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Defense Travel System data breach leaves thousands open to identity theft

U.S. Marines work on an assignment during the Cyber Security Technician course at Marine Corps Base Twentynine Palms, Calif., in 2017. A data breach coming from the Marine Corps Forces Reserve on Feb. 26, 2018, affected the personal information about 21,000 people, service officials said. (JOSE VILLALOBOSROCHA/U.S. MARINE CORPS)

The sensitive information of thousands of Marine reservists and others was sent in an unencrypted email to the wrong distribution list, potentially putting many at risk of identity theft, officials said Thursday.

The email was sent Monday by the Defense Travel System, the organization servicemembers and some civilians use for government travel. It was erroneously addressed to several unclassified Marine domains, and to some civilian accounts.

The Marines are still investigating the extent of the breach of sensitive data.

“It was very quickly noticed and email recall procedures were implemented to reduce the number of accounts that received it,” said Maj. Andrew Aranda, spokesman for Marine Forces Reserve.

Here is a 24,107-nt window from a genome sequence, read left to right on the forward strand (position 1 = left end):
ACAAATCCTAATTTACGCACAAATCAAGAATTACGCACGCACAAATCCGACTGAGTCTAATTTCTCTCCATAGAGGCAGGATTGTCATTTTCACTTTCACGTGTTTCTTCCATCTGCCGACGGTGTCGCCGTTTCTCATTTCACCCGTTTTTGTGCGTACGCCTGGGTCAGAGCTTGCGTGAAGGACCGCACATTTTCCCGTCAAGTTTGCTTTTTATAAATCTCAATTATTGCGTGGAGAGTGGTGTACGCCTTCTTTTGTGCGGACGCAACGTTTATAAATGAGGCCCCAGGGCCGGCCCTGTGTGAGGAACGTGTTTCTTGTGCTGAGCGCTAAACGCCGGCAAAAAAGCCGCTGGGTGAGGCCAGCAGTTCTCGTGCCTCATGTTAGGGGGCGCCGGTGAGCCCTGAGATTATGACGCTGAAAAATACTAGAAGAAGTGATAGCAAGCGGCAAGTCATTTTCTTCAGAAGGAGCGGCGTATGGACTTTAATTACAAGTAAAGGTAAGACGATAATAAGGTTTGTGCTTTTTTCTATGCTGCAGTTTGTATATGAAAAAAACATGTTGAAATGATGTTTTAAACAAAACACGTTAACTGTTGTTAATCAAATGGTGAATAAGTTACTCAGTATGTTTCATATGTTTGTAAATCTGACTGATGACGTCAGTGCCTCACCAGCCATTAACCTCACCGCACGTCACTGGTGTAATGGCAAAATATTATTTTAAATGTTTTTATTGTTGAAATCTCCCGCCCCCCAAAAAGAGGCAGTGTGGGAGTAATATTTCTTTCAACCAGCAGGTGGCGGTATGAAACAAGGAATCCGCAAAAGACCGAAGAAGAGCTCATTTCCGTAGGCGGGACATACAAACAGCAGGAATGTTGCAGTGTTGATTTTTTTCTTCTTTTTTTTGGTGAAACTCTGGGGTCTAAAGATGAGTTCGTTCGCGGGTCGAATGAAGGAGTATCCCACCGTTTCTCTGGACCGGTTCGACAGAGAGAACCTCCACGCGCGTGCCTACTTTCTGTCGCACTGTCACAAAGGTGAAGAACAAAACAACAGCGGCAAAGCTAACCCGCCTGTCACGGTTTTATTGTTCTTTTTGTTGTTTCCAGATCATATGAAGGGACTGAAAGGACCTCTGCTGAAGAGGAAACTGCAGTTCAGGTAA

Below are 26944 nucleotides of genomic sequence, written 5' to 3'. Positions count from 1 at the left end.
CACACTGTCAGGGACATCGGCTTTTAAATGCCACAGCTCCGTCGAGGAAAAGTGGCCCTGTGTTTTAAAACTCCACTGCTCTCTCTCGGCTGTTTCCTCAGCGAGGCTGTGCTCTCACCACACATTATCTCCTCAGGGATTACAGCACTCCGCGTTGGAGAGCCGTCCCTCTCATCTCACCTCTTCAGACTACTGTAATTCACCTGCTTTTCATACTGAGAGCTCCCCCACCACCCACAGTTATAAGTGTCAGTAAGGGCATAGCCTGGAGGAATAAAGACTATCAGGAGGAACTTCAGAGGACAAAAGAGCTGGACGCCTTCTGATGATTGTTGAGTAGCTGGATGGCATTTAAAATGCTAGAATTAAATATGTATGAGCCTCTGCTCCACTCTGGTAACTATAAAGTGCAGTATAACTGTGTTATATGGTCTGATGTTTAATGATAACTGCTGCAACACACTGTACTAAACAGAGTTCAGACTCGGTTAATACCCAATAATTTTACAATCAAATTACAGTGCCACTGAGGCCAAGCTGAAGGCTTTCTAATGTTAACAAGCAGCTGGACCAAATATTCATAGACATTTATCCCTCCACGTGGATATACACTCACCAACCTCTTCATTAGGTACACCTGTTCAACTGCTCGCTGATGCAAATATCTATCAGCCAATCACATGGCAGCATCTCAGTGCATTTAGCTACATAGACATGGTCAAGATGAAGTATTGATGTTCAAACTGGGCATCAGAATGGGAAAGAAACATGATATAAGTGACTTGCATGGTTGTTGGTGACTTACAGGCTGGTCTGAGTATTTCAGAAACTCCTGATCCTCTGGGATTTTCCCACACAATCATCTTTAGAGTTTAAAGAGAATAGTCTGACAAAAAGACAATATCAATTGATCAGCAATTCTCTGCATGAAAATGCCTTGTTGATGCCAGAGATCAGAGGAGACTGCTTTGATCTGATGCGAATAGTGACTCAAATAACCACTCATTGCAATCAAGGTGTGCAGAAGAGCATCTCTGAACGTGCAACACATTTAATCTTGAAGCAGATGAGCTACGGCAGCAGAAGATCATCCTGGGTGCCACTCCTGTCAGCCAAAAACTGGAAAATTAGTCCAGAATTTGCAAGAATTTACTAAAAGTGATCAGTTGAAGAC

However, once the information got outside the Marine domain, there was no telling how widely it may have circulated on the internet.

The data breach included social security numbers, bank routing numbers and the credit card information of at least 21,426 Marines, sailors and civilians.

The Marine Corps is taking steps to mitigate any potential identity theft spurring from the incident, Aranda said.

“We are still looking into the spread of the information after the initial email was sent, and while no malicious intent was involved, we still are going to notify all those affected and inform them of the appropriate steps to safeguard their identity and credit from illegal use,” he said.


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